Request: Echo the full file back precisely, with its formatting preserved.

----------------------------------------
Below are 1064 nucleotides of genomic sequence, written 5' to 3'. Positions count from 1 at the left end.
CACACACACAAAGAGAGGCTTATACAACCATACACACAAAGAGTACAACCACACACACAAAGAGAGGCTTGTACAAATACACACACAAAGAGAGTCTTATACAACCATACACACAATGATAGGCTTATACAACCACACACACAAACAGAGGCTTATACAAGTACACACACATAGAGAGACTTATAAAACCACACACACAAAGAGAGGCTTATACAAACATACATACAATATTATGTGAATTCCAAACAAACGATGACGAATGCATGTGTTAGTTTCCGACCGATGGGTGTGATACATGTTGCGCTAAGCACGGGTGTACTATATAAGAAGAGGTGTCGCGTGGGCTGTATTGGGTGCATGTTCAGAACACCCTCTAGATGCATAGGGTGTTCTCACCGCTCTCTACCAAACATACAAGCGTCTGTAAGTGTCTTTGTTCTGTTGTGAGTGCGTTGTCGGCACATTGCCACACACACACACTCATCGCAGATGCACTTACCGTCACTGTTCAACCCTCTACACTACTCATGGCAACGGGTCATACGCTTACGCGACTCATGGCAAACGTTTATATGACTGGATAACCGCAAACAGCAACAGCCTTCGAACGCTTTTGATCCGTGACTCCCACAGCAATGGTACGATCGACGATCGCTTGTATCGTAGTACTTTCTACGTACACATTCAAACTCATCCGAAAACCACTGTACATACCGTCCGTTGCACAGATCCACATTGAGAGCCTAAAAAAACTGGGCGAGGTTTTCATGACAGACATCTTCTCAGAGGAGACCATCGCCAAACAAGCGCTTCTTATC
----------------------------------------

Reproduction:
Below are 1064 nucleotides of genomic sequence, written 5' to 3'. Positions count from 1 at the left end.
CACACACACAAAGAGAGGCTTATACAACCATACACACAAAGAGTACAACCACACACACAAAGAGAGGCTTGTACAAATACACACACAAAGAGAGTCTTATACAACCATACACACAATGATAGGCTTATACAACCACACACACAAACAGAGGCTTATACAAGTACACACACATAGAGAGACTTATAAAACCACACACACAAAGAGAGGCTTATACAAACATACATACAATATTATGTGAATTCCAAACAAACGATGACGAATGCATGTGTTAGTTTCCGACCGATGGGTGTGATACATGTTGCGCTAAGCACGGGTGTACTATATAAGAAGAGGTGTCGCGTGGGCTGTATTGGGTGCATGTTCAGAACACCCTCTAGATGCATAGGGTGTTCTCACCGCTCTCTACCAAACATACAAGCGTCTGTAAGTGTCTTTGTTCTGTTGTGAGTGCGTTGTCGGCACATTGCCACACACACACACTCATCGCAGATGCACTTACCGTCACTGTTCAACCCTCTACACTACTCATGGCAACGGGTCATACGCTTACGCGACTCATGGCAAACGTTTATATGACTGGATAACCGCAAACAGCAACAGCCTTCGAACGCTTTTGATCCGTGACTCCCACAGCAATGGTACGATCGACGATCGCTTGTATCGTAGTACTTTCTACGTACACATTCAAACTCATCCGAAAACCACTGTACATACCGTCCGTTGCACAGATCCACATTGAGAGCCTAAAAAAACTGGGCGAGGTTTTCATGACAGACATCTTCTCAGAGGAGACCATCGCCAAACAAGCGCTTCTTATC